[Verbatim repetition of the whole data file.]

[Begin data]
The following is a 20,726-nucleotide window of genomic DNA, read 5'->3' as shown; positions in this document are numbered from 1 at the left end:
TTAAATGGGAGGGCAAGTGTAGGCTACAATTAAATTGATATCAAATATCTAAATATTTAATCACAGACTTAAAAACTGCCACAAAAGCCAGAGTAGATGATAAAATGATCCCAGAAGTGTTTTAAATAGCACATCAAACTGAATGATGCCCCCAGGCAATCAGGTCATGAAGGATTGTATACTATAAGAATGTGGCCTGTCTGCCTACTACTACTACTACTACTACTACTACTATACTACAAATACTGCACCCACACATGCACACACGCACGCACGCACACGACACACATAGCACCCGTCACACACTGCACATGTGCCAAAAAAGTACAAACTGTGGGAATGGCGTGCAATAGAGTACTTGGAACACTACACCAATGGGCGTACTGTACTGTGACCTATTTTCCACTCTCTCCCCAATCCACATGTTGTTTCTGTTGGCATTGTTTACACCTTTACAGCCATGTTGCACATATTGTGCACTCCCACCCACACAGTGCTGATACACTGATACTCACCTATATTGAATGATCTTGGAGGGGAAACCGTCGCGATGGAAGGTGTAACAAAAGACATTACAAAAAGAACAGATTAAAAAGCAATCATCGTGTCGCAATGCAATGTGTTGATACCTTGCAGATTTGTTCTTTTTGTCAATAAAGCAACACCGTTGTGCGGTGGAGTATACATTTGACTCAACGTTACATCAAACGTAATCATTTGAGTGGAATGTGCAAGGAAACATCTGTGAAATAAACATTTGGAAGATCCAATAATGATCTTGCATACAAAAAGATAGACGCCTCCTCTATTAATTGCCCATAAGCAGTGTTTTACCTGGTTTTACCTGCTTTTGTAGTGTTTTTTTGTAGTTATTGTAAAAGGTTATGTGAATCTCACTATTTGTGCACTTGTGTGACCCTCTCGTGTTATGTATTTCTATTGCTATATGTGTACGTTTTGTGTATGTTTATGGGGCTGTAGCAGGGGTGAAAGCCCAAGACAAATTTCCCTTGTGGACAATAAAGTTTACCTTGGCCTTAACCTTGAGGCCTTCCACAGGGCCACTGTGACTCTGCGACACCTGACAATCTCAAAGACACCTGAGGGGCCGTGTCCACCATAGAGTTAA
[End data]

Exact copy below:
The following is a 20,726-nucleotide window of genomic DNA, read 5'->3' as shown; positions in this document are numbered from 1 at the left end:
TTAAATGGGAGGGCAAGTGTAGGCTACAATTAAATTGATATCAAATATCTAAATATTTAATCACAGACTTAAAAACTGCCACAAAAGCCAGAGTAGATGATAAAATGATCCCAGAAGTGTTTTAAATAGCACATCAAACTGAATGATGCCCCCAGGCAATCAGGTCATGAAGGATTGTATACTATAAGAATGTGGCCTGTCTGCCTACTACTACTACTACTACTACTACTACTATACTACAAATACTGCACCCACACATGCACACACGCACGCACGCACACGACACACATAGCACCCGTCACACACTGCACATGTGCCAAAAAAGTACAAACTGTGGGAATGGCGTGCAATAGAGTACTTGGAACACTACACCAATGGGCGTACTGTACTGTGACCTATTTTCCACTCTCTCCCCAATCCACATGTTGTTTCTGTTGGCATTGTTTACACCTTTACAGCCATGTTGCACATATTGTGCACTCCCACCCACACAGTGCTGATACACTGATACTCACCTATATTGAATGATCTTGGAGGGGAAACCGTCGCGATGGAAGGTGTAACAAAAGACATTACAAAAAGAACAGATTAAAAAGCAATCATCGTGTCGCAATGCAATGTGTTGATACCTTGCAGATTTGTTCTTTTTGTCAATAAAGCAACACCGTTGTGCGGTGGAGTATACATTTGACTCAACGTTACATCAAACGTAATCATTTGAGTGGAATGTGCAAGGAAACATCTGTGAAATAAACATTTGGAAGATCCAATAATGATCTTGCATACAAAAAGATAGACGCCTCCTCTATTAATTGCCCATAAGCAGTGTTTTACCTGGTTTTACCTGCTTTTGTAGTGTTTTTTTGTAGTTATTGTAAAAGGTTATGTGAATCTCACTATTTGTGCACTTGTGTGACCCTCTCGTGTTATGTATTTCTATTGCTATATGTGTACGTTTTGTGTATGTTTATGGGGCTGTAGCAGGGGTGAAAGCCCAAGACAAATTTCCCTTGTGGACAATAAAGTTTACCTTGGCCTTAACCTTGAGGCCTTCCACAGGGCCACTGTGACTCTGCGACACCTGACAATCTCAAAGACACCTGAGGGGCCGTGTCCACCATAGAGTTAA